From a seasoned perspective... Dear Connie, I’d just like to point out that you reminded me of how I felt last year as a sophomore, knowing only of junior year by its reputation. My junior friends were all telling me of the hell that is junior year, and I witnessed their angst firsthand when they rushed home from dance class to complete a rhetorical analysis or complained about a looming WebAssign that they hadn’t started. You pose an interesting argument in your article “Preemptive Planning; Advanced student placement”. While I am all for challenging gifted students and can understand your reasons for wanting to implement AP classes for freshmen and sophomores, I believe you need to examine more closely the possible effects of such a decision. I admire your thirst for knowledge and your ambition; however, I don’t think giving freshmen and sophomores the choice to take AP classes is the “logical” solution to the problem of a burdensome and arduous junior year. I completely agree that there is “unspoken competition” among LM students about AP classes. At the beginning of this year, even among friends, a current of tension and competition always underlay the conversation when the question arose of “so how many AP’s are you taking?” But do you think that giving underclassmen the opportunity to take AP classes will somehow make this competition disappear? I doubt it. In fact, I think the competition will just increase. Besides the battle for who can take on the most AP classes junior year, there will emerge a new competition over who was one of those sophomores who took AP’s freshman and sophomore year. You say that come junior year, students “wouldn’t feel the need to pile on as many AP courses to buff up their transcripts,” but with other students also taking college courses as underclassmen, as juniors they will feel just as much need to distinguish themselves from their peers through an impeccable and ambitious transcript. This
new availability of AP courses would just raise the bar for all ambitious students, making not only junior year, but freshman and sophomore years, more stressful than they need to be. Underclassmen do have the opportunity to take AP classes right now; I know of several people who did as sophomores. They took history or chemistry in summer school, and achieved the necessary prerequisites. By making summer school the vehicle through which underclassmen can take AP classes, the opportunity is existent for those who want it badly enough to take summer school for it, but also exclusive enough so that not all underclassmen feel pressured to do it. I fear that if AP classes were made available to all underclassmen when choosing their courses, even those students who were recommended for it or who could, theoretically, take the class, would be pressured into taking AP’s even if they felt they weren’t really ready for it yet. While I encourage you to pursue all the academic rigor you seek, and applaud you for wanting to be challenged, I wonder if it is really necessary to make everyone feel as though they should prematurely seek that extra challenge, and sincerely doubt that early availability of AP classes will make school less stressful. I say, Connie, enjoy sophomore year as it is! Enjoy excelling in your classes, and realize that you have your whole life to be challenged academically. Savor all the fun and relaxation of youth that is available to you now- that isn’t to say that sophomore is all fun and games, but you know what I mean. If you feel it necessary, ask your teacher for some extra challenge. I’m sure any of your teachers will be happy to help you, and will give you the resources to supplement your understanding and knowledge. And one more thing: I suggest reading back over this article next year and seeing how your feelings match up, just for kicks. Sincerely, Nina Bar-Giora Class of 2009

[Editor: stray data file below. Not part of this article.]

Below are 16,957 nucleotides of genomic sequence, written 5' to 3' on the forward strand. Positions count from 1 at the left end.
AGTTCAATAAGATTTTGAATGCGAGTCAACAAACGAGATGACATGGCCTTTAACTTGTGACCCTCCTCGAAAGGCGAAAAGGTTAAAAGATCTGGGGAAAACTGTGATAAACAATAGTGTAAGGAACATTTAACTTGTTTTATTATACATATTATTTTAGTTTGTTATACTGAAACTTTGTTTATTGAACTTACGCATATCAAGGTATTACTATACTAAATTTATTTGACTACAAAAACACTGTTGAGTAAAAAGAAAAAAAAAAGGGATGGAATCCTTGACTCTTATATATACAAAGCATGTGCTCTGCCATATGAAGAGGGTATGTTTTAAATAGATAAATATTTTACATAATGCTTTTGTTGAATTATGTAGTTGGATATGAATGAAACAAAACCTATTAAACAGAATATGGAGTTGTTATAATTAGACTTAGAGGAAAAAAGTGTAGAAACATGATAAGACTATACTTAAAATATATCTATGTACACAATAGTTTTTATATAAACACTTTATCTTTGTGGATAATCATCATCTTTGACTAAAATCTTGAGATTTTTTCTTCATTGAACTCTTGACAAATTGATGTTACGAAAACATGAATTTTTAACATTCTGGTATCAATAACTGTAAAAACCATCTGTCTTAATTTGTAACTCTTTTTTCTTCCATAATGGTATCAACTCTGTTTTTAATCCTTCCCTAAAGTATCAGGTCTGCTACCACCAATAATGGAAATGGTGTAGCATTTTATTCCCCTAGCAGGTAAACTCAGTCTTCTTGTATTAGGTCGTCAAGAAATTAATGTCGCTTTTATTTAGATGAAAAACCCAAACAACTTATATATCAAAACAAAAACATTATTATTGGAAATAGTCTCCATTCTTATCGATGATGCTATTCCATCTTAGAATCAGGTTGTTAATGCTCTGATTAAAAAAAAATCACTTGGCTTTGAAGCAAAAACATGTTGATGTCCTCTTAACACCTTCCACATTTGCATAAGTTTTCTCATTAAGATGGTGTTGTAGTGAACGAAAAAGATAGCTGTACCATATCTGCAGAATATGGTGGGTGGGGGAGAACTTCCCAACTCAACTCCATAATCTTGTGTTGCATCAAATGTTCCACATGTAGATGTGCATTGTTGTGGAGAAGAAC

“It’s more than just wicked, my dear, it’s vulgar” -Punch Op-Ed make you angry? Write us letters, opinion pieces, and columns at firstname.lastname@example.org
November 16, 2007
OP-ED Promulgation I s a a c L i n d y : Nuclear A proposal of modest proportions “Preggers again?” The Merionite